posted by alumshubby at 6:40 PM on June 22, 2003


I, too, visited the Crazy Horse monument after checking out Mt. Rushmore, and was much more impressed -- not just because of its scale, which is about four times the size of Rushmore, but also at the administration behind it. Mt. Rushmore has an absurd money-making bent behind it that is abhorrent: as you're not allowed to charge visitors for simply visiting national monuments, they have a required "parking fee" to circumvent the law. And the local police have a great scam to prevent people from trying to park at the side of the road going up to the monument (it's huge, after all, and visible from the road). The entire road up to the monument, starting at the point where it becomes visible, has no parking signs all the way to the top, with an automatic fine if caught. Needless to say, there are cops-a-plenty patrolling the road to ensure no one tries to circumvent paying the piper.

The Crazy Horse monument also has a "parking fee", the major difference is that the entire fee goes to the ongoing construction costs. The American government offered to foot some of the bill for construction, but the native Americans that own the land told them to shove it up their asses. After all, they wouldn't have had to build the damned monument in the first place if it wasn't for the American government.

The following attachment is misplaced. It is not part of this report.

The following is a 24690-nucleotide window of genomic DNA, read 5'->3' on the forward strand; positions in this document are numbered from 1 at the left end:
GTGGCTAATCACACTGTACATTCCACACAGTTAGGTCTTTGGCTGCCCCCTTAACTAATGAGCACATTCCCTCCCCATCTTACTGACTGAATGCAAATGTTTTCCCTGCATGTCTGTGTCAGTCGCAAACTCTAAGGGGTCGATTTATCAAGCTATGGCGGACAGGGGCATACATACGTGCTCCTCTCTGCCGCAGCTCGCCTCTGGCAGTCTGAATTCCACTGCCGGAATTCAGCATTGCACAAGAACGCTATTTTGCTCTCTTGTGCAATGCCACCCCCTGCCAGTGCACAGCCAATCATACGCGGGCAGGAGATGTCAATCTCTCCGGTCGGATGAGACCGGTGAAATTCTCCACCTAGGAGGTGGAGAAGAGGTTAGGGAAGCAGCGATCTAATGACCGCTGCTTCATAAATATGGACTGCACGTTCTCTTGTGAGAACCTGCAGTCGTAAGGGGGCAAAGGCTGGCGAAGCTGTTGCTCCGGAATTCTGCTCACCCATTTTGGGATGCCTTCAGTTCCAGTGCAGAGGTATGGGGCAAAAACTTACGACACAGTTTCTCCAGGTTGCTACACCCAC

I was able to capture Mt. Rushmore on film with my trusty 600mm lens, but the Crazy Horse monument I gladly paid to see.
posted by Civil_Disobedient at 7:21 PM on June 22, 2003


CD, the parking fees and restrictions are probably more about controlling crowds than making money. (I'm not sure where you're going with this "circumventing the law" business. The entire fee structure is part of the notoriously underfunded National Parks Service.) One recalls the difficult fights over parking expansion in Grand Canyon N.P.: this pointedly isn't a business, so you can't just willy-nilly build as many parking lots as people will come, since that would destroy the natural beauty people come to see (in this case, an unnatural feature in a natural setting).

Also, the Crazy Horse land was initially federal land, which was later acquired by the Crazy Horse Memorial Foundation in a land swap. The refusal to take government funding was more Korczak's decision based on the troubles Borglum had with Rushmore. Though work has progressed slowly, clearly the decision to create an enduring foundation was a wise fiduciary choice that will see the monument through, even if it too has had its lean years. So on both these counts, I would say you're overinterpreting.